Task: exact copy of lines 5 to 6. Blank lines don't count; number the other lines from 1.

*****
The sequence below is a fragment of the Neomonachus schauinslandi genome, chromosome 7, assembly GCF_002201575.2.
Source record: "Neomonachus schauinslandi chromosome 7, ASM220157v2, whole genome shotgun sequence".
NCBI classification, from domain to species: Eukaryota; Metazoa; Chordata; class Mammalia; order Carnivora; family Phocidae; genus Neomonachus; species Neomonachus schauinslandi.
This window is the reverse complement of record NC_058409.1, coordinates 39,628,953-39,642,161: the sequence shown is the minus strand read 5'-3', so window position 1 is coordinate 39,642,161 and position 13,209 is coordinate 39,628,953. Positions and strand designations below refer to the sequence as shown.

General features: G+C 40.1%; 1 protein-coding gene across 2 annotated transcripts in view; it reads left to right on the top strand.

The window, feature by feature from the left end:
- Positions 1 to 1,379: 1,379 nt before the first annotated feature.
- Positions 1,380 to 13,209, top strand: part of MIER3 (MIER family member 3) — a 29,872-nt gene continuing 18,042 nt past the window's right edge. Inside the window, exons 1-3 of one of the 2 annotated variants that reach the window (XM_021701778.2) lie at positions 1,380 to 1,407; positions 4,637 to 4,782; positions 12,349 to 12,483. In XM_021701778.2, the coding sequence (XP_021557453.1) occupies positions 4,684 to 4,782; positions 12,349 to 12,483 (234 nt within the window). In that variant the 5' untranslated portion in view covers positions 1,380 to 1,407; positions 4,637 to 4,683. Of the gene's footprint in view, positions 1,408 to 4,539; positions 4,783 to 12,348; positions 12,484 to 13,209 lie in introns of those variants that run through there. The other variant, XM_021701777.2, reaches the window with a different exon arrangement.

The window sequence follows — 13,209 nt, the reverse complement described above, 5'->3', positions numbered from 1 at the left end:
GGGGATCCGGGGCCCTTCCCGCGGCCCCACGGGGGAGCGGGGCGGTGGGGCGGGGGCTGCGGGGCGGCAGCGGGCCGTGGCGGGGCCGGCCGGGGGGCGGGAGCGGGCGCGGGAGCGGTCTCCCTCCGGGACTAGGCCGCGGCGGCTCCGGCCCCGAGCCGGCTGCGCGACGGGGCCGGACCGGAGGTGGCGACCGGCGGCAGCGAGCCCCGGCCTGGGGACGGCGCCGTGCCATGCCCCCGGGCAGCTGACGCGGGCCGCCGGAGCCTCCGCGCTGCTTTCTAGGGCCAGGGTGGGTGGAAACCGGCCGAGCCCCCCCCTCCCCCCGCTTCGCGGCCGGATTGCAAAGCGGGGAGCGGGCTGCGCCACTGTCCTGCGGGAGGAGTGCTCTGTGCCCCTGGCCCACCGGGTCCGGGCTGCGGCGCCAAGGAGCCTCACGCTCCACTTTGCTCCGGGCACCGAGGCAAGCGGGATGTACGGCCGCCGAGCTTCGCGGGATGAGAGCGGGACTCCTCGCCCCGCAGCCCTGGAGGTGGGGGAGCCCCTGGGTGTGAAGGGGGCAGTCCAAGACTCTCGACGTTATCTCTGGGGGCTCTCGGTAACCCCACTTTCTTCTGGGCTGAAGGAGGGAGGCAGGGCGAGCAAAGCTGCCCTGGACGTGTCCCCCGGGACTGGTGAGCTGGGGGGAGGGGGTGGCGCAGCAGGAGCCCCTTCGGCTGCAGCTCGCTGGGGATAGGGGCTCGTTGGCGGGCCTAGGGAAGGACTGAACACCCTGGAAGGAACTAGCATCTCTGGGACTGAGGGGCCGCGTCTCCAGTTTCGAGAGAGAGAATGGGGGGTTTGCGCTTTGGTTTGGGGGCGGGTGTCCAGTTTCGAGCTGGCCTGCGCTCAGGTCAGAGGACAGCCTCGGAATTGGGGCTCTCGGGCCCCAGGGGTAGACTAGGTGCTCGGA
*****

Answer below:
General features: G+C 40.1%; 1 protein-coding gene across 2 annotated transcripts in view; it reads left to right on the top strand.

The window, feature by feature from the left end: